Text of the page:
Oct 07, 2022
Neighbors may wonder how much their own homes are worth when they see signs of a foreclosure sale. The nearby people are afraid that foreclosure will make their homes less valuable. They are worried that the lower price of this property will make people in the area think less of the value of their own homes. How much your home's value goes up or down depends on what kind of property appraisal method is used to compare two homes. Changes in the area or neighborhood can also affect how much your home is worth. More than 36,000 homes went into foreclosure just in March. But foreclosure sales are still a problem in the housing market. How does your neighborhood change when a neighbor goes bankrupt?
Even though the people who lose their homes to foreclosure lose most of this money, they are not the only ones who suffer. A report from 2013 by The AJS (Alliance for a Just Society), a group of people who work for social equality, economic, and racial found that areas with foreclosures have higher property taxes and a significant drop in the value of the properties around them. Every 7% that the value of a foreclosed home goes down, the value of the house next door goes down by an average of 1%.
A big reason why property values in the area are going down is the appraisal process. An appraiser's job is to determine how much a piece of property is worth by looking at everything from the building to the schools in the area. But there are often so many things that affect a home's value that appraisers look at similar nearby houses, which they call "comparables," to get a base value. Also, foreclosures change how a possible buyer thinks about the area.
If the house next door goes into foreclosure, it can make your home less valuable. But that's not all that's been broken. A bank is less likely to take good care of its own house. There are a lot of things that can make a home less valuable. As the grass turns brown and weeds grow, the neighborhood's curb appeal goes down.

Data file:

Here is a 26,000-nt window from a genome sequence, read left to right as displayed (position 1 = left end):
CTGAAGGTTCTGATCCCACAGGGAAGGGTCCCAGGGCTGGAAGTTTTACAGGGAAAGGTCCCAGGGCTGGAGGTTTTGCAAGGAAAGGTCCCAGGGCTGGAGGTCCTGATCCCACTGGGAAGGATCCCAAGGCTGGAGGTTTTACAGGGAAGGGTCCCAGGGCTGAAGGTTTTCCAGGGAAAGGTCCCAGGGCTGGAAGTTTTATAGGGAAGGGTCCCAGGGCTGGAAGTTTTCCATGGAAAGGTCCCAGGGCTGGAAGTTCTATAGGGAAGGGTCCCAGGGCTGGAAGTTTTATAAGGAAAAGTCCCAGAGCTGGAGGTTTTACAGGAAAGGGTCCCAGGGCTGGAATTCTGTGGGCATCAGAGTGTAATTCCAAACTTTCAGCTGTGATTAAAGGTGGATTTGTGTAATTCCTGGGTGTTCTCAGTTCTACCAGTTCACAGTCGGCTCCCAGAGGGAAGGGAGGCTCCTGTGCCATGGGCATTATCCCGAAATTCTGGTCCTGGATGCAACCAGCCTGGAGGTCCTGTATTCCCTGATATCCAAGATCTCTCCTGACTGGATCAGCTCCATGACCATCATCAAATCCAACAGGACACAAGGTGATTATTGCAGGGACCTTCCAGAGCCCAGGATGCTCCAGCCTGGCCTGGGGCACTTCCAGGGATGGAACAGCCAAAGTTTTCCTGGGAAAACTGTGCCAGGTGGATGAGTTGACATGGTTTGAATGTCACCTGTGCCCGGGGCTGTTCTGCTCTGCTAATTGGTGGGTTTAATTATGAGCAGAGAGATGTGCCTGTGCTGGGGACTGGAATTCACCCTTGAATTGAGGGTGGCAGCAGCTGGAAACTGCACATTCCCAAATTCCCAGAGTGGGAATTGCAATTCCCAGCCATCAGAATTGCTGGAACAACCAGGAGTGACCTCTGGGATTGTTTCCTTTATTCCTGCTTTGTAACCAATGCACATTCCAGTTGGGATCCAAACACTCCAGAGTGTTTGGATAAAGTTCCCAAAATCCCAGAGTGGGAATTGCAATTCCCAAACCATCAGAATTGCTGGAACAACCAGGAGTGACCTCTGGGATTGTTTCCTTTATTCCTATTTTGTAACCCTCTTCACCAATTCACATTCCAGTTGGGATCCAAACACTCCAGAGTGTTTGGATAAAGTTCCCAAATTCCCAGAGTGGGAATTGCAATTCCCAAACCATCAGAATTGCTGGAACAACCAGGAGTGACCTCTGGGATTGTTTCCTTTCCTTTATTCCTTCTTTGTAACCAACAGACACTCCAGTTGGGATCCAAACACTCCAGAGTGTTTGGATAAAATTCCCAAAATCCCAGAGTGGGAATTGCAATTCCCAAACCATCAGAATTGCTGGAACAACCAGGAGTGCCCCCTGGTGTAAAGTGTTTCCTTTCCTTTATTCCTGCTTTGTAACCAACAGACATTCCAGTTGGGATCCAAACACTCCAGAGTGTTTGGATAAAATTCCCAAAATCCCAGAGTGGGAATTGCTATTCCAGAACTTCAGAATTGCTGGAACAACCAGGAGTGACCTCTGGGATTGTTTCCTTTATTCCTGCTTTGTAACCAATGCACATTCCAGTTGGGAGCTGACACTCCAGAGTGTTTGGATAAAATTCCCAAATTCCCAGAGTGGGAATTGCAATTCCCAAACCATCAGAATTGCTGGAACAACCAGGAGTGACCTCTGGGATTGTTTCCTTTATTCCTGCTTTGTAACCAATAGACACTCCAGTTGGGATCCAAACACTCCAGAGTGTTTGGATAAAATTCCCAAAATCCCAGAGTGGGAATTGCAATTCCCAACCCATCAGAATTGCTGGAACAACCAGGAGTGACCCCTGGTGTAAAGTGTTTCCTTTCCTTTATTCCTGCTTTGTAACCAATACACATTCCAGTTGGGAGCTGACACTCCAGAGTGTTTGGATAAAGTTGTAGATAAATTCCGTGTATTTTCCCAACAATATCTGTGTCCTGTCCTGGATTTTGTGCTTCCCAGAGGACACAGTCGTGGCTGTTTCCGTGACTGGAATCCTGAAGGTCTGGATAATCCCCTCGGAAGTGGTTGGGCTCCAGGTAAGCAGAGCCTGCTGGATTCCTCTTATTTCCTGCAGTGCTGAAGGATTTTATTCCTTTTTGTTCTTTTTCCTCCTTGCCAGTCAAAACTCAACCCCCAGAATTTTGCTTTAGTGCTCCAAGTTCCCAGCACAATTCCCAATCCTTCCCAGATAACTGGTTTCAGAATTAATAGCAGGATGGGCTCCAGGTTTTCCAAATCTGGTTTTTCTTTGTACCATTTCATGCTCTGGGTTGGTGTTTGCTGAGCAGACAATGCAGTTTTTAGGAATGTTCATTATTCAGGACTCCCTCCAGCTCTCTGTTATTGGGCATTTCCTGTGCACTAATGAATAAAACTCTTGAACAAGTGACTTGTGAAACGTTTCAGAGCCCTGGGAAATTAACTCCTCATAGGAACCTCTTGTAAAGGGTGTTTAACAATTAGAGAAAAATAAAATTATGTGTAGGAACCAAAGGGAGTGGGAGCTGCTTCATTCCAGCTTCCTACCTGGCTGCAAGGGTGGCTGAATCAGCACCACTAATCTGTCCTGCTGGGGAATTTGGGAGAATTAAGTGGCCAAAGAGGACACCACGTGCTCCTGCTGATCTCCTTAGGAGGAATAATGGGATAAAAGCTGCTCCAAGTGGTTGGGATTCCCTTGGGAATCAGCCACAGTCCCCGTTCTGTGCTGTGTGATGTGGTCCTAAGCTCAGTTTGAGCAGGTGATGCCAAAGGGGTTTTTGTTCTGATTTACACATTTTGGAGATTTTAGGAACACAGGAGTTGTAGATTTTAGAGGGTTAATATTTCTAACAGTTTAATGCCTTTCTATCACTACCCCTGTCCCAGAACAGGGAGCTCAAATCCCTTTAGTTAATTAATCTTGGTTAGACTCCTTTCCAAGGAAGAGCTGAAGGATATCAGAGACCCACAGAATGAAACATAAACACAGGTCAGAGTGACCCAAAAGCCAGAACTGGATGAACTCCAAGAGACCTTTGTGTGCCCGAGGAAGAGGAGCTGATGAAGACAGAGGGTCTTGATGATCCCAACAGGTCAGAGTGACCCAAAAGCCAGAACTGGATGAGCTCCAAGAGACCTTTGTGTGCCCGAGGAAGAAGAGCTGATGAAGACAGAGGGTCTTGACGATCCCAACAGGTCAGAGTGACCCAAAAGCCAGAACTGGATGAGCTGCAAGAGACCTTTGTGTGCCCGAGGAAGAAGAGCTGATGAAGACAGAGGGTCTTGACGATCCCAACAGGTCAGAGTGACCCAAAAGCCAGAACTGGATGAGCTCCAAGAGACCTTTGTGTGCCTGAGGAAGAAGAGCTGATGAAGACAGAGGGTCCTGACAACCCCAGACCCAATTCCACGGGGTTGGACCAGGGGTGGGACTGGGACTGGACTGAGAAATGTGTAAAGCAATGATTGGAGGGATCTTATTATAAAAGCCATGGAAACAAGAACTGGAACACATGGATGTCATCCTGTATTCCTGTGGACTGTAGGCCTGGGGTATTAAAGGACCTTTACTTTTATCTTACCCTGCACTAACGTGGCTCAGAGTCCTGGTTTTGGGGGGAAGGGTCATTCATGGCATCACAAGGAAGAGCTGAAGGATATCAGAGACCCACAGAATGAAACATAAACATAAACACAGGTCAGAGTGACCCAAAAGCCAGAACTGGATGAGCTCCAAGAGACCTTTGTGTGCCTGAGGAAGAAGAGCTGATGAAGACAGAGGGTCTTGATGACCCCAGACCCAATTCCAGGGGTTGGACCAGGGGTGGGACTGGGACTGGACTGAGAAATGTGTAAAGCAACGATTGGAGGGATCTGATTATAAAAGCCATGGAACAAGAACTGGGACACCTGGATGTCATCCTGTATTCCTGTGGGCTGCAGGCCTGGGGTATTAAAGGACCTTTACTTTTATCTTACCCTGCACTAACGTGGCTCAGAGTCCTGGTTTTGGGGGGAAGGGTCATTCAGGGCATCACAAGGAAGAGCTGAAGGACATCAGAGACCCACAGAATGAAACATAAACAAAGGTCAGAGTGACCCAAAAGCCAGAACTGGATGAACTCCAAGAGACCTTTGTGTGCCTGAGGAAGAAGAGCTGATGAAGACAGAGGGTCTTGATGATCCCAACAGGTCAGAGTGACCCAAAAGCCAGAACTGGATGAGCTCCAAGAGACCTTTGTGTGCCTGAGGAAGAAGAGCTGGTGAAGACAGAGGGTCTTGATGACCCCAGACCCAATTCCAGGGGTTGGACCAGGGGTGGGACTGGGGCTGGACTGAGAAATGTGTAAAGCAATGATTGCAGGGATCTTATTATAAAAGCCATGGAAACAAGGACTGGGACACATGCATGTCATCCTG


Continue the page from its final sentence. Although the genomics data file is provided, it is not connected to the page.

If other nearby homeowners are planning to sell soon or are still making payments on their mortgages, a falling property value can be terrible. If a neighboring homeowner wants to sell soon after the foreclosure, this drop in property value means they will get less for their home. That's frustrating, but there's not much the homeowner can do about it. Negative equity is a risk if other people in the neighborhood are still making mortgage payments. If a home's value drops a lot, the owner may owe more on the mortgage than the home is worth. This can make it hard to sell the house or pay off the mortgage without losing a lot of money.
Even though some studies show that the value of homes in neighborhoods with many foreclosures drops by 1%, this is not always because of the number of foreclosures. Most of the time, prices go down because buyers don't like the neighborhood and the previous owner didn't take good care of the property. Some sales of homes in foreclosure seem to happen over and over again. As soon as one person stops paying their mortgage, other people in the area do the same. The house falls into disrepair if the owner behind on payments is kicked out or leaves the property. Homes that don't look good from the outside and need a lot of work don't sell for market value.
A homeowner can't do much to stop bad things like these from happening to their property. The U.S. Department of Housing and Urban Development gives a complete list of foreclosed homes by area because many people may not know there are foreclosures nearby. If you want to sell your home, you can talk to a real estate agent about what your best options are. You can speak to a lender if you still have a mortgage. You might not have many options, but there is one thing you can do. Concerned neighbors should say something if the property doesn't meet the standards of the HOA (Homeowner's Association) or the city code. Get someone from the homeowners association to talk to the lender or the city. HOA or City rules say that all homes, whether in foreclosure or not, must be kept up.